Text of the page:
The Fourteenth Amendment's Due Process Clause requires that trial judges instruct jurors that they can only convict a person on proof beyond a reasonable doubt. (1) Today, a majority of this Court holds that trial judges need not define the term reasonable doubt for Texas jurors. Because the Court leaves jurors with no guidance as to the meaning of this critical standard, I dissent.
The majority seems to argue that Geesa (2) should be overruled because (1) the definition is seriously flawed, and (2) the U.S. Constitution neither requires nor prohibits defining reasonable doubt. (3) These reasons may justify rewriting the definition, but they do not justify disposing of a definition altogether.
The Supreme Court has neither prohibited nor required that juries receive a definition of the term reasonable doubt. As a result, state and federal courts are divided over whether a definition is required, prohibited, or voluntary. (4) In Winship, the Supreme Court explained that the reasonable doubt standard "provides concrete substance for the presumption of evidence" (5) and "is the prime instrument for reducing the risk of convictions resting on factual error." (6) Just because the Supreme Court refuses to provide guidance, does not mean that we should abdicate our responsibility.
Twenty-one years after the Supreme Court decided Winship, we held that trial courts must define reasonable doubt in the jury charge. (7) In Geesa, we held that a particular definition of reasonable doubt was required. Although this definition has been criticized, (8) I would not hold, as the majority does, that no definition is required. Just because many lawyers can understand and articulate the concept of reasonable doubt, this does not mean that the average juror can understand and apply the concept. The definition is not meant for lawyers, trial judges, and appellate judges; the purpose of the instruction is to assist the jury in making its decision. If the definition does not do that, it should be rewritten.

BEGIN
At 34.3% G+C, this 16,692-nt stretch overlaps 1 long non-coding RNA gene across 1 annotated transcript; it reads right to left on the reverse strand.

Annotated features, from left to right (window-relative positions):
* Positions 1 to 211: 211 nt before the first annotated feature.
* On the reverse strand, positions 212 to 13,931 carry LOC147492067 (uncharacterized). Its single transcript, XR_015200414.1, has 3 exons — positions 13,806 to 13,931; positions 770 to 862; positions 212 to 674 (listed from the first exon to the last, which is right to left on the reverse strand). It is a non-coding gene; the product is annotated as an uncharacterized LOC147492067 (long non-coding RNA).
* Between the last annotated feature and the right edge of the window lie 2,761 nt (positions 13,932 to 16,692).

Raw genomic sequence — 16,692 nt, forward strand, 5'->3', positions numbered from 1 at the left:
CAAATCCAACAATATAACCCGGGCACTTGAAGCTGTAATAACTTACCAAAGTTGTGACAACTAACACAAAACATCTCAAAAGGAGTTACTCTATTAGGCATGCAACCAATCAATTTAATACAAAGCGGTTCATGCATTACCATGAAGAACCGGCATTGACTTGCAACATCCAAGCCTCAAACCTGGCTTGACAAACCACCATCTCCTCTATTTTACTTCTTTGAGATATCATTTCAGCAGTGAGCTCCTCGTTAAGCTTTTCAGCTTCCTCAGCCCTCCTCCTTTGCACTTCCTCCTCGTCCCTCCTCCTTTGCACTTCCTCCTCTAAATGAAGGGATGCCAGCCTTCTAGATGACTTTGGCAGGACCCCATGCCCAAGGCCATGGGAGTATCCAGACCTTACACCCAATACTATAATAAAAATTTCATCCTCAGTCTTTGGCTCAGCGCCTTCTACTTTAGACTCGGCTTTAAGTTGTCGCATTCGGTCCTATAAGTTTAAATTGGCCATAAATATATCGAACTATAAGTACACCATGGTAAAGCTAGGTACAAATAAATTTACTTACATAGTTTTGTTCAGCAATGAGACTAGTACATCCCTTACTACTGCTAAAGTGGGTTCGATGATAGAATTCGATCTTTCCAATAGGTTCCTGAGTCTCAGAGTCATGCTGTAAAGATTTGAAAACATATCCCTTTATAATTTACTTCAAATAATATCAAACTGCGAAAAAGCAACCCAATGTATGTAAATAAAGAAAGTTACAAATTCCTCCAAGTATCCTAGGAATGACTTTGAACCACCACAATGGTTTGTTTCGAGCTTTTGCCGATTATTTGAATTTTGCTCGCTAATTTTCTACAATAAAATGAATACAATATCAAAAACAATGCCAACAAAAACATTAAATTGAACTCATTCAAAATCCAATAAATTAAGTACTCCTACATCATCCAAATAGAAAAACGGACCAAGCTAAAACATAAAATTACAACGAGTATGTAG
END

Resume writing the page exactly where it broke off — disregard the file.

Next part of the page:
The majority claims that "the better practice is to give no definition of reasonable doubt at all to the jury." (9) It provides no analysis for this proposition, but merely cites a law review note for this proposition. I think that more is required if we are to overrule Geesa's holding that a definition must be given.
The majority notes that the Geesa Court overruled more than one hundred years of precedent. This is true, but it is not surprising when one considers that the Supreme Court did not require that guilt be proved beyond a reasonable doubt until 1970. Presumably, the Geesa Court took this into consideration when overruling such longstanding precedent.
I will not join in a decision that equips Texas juries with a measuring stick but deprives them of the lines of demarcation that should guide them in measuring the evidence of guilt. I dissent.
Delivered: September 20, 2000.
1. In re Winship, 397 U.S. 358 (1970).
2. 3. 4. 5. 6. 7. 8. 9.
2.Geesa v. State, 820 S.W.2d 154 (Tex. Crim. App. 1991).
3.Ante, at ___ (slip op. at 4-7).
4.See generally Henry A. Diamond, Note, Reasonable Doubt: To Define, or Not to Define, 90 Colum. L. Rev. 1716, 1717-21 (1990).
5.Winship, 397 U.S. at 363.
7.See Geesa v. State, 820 S.W.2d at 162.
8.Ante, at ___ (slip op. at 3-4).
9.Ante, at ___ (slip op. at 8).